Who knew? The Federal Reserve raised its funds rate barely two months ago, and all that worry about higher interest rates for mortgage borrowers ended up being positively unwarranted. The average rate on the popular 30-year fixed mortgage began a free fall, reacting to financial markets overseas rather than monetary policy here at home.
"Mortgage rates are going down again, and it's good for borrowers, but is it really good for the housing market and the broader economy? The answer is no," said Guy Cecala, CEO and publisher of Inside Mortgage Finance.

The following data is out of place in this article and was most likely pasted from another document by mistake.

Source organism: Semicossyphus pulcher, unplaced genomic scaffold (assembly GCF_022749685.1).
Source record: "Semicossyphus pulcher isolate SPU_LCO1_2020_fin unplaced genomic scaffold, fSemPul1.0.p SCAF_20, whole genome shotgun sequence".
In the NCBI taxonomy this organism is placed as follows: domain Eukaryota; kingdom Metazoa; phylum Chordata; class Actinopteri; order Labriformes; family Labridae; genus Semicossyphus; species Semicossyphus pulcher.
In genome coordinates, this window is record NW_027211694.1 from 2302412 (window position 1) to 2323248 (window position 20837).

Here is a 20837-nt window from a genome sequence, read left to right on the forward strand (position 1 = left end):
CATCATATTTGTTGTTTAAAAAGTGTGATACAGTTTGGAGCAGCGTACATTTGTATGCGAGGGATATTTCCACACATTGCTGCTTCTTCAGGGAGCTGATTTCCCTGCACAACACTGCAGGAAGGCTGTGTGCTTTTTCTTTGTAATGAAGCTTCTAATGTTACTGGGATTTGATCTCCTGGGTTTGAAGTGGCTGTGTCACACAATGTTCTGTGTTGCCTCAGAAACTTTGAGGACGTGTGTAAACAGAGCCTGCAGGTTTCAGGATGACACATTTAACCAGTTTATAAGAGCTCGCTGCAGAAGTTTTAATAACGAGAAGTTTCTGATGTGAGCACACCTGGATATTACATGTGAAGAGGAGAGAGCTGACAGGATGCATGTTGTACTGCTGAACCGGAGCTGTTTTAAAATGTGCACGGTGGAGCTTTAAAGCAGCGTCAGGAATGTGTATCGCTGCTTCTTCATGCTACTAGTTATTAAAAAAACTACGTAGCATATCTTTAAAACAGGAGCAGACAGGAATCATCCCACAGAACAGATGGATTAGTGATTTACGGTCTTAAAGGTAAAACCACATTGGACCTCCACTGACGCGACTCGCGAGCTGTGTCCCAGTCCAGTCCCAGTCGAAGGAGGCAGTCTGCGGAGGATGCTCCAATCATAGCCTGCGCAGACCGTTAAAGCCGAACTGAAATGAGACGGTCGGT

Mortgage rates are falling because investors are flooding the U.S. bond market. Mortgage rates follow the yield on bonds that loosely follow the 10-year Treasury. Investors are buying bonds as a safety play in a highly volatile and largely negative stock market. Signs of weakness in the U.S. economy, in addition to trouble in overseas markets, pushed the yield on the 10-year Treasury to its lowest level since 2012, and mortgage rates followed south.